How to Save Money on Funeral Expenses?

How to Save Money on Funeral Expenses?

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Losing a loved one is traumatic and severely stressful. Add to that the responsibility of juggling the funeral expenses and logistics wisely.

Death in a family can take its toll and you have to make smart decisions to come out of the situation with only the loss of the beloved on your mind.

The Average Funeral Costs

The average funeral in the United States costs around $9,500, according to Seniors Life Insurance Finder.

The casket alone can cost the grieving family just above $2,000 already. But there are special caskets made of mahogany or bronze that can cost as much as $7,000.

The median cost of the basic services fee of funeral homes is $2,500. The funeral director’s fees reach $1,500. Embalming and other body preparation can go as high as $800.

A funeral ceremony sets you back by $900, transportation, $500. If you’re cremating the body, the price of an urn ranges from $75 to $350, depending on how elaborate it is.

These prices are the median costs all over the United States. They can be lower in your area, or higher. But the fact remains, not all families can afford these costs.

7 Tips to Save Money on Funeral Expenses

Compare Prices

There are websites dedicated to helping grieving families find the most economical funeral services in their area.

You can also compare prices over the phone. Federal law requires funeral homes to give prices over the phone.

Funeral homes are also required to give you an itemized price list when you talk to them about arrangements in person.

You don’t have to buy the services of the first funeral home you walk into. Consider all options. Comparing prices can save you hundreds, if not thousands, of dollars.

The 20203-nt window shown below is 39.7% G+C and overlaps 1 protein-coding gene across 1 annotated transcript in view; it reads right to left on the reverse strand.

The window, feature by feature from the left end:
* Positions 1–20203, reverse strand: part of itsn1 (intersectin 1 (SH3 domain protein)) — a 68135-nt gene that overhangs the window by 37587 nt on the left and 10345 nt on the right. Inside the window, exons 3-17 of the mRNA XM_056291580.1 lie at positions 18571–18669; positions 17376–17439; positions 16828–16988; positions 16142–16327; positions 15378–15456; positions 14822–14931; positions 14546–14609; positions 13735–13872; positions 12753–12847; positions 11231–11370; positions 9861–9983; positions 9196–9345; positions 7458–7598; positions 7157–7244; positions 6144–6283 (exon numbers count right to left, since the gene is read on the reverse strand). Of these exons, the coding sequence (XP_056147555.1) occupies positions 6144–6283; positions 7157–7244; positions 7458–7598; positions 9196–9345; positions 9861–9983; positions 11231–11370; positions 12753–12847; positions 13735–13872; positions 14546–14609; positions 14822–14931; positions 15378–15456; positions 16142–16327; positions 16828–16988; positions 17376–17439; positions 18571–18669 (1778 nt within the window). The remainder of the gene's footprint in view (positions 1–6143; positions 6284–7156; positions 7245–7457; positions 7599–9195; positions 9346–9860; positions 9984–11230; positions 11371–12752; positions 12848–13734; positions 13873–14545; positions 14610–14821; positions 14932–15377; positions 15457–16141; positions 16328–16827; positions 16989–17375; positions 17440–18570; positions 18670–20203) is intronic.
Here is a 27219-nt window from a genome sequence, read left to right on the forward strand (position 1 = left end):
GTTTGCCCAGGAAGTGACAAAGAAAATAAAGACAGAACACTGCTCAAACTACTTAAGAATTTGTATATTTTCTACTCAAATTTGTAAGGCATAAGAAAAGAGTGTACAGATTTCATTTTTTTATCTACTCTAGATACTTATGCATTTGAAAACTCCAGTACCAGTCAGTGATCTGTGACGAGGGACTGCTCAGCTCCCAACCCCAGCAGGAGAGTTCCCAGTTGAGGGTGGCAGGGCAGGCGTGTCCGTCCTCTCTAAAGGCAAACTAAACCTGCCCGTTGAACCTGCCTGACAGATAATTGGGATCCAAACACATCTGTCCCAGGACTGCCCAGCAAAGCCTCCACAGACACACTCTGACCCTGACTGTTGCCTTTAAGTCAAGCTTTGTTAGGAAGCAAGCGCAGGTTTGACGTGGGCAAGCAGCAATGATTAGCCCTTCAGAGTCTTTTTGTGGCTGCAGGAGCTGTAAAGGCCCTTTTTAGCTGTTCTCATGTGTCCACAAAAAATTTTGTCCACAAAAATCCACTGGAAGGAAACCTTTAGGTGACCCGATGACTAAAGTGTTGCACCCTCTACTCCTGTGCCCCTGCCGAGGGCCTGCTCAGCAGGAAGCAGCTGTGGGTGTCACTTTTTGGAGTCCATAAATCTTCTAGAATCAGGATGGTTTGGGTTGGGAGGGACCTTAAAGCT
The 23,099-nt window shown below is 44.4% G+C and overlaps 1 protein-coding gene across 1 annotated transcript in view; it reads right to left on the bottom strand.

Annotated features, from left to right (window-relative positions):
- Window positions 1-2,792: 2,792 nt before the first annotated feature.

Consider Cremation Over Traditional Burial

According to the NFDA, the traditional burial costs $7,360 on average. Cremation, on the other hand, costs around $6,260. Opting for cremation over a traditional burial can save you more than a thousand dollars.

If you prefer a traditional burial, however, consider not getting a vault. A vault increases the traditional burial price from $7,360 to $8,755.

Say No to Gasketed Casket

If you’re going for a burial, say no to a gasketed casket. Funeral homes may take advantage of your grief and offer you products that sound comforting.

A gasketed casket is marketed as a protective casket. It supposedly keeps the body of the deceased safe from the elements once the body is in the ground.

The Funeral Consumers Alliance reports that gasketed caskets cost $800, even though it only costs funeral homes $8.

Aside from the cost, the Federal Trade Commission’s Funeral Rule states that gasketed caskets are designed to protect the casket, not the body.

It’s even recorded that a hermetically sealed casket increases the decomposition rate of the body. Besides, there’s nothing wrong with a body decomposing.

Skip Embalming

There are other options similar to the costly embalming. Refrigeration of the body costs around $50 per day.

Compared to the almost $800 cost of embalming, refrigeration is the better option money-wise.

But if you decide to skip embalming, you don’t have the option for viewing. And the funeral or memorial service has to happen after the body is buried or cremated.

Direct cremation or immediate burial can also save you up on embalming costs. This means cremating or burying the body shortly after death.

Consider a Home Funeral

In most states, it’s legal to conduct the funeral at home. This means completing the death certificate, filing it, then caring for the body at home until you take it to its final resting place.

Donating to Medical Research is an Option

Donating the body to medical research is an important option to consider. It is the most economical choice. You will only have to spend money on transportation and the memorial service.

The local university of your choice will take care of the rest. Most of the time, the university will return the cremated remains of your loved one after two years, or as soon as their study of the body concludes.

However, you have to be sure that you and your deceased loved one favor this option.

Plan Ahead

As hard as experiencing death in the family is, making wise decisions is still a priority if you want a financially stable future for a living.


These tips will help you maintain financial security should you need to make tough decisions regarding funeral expenses.

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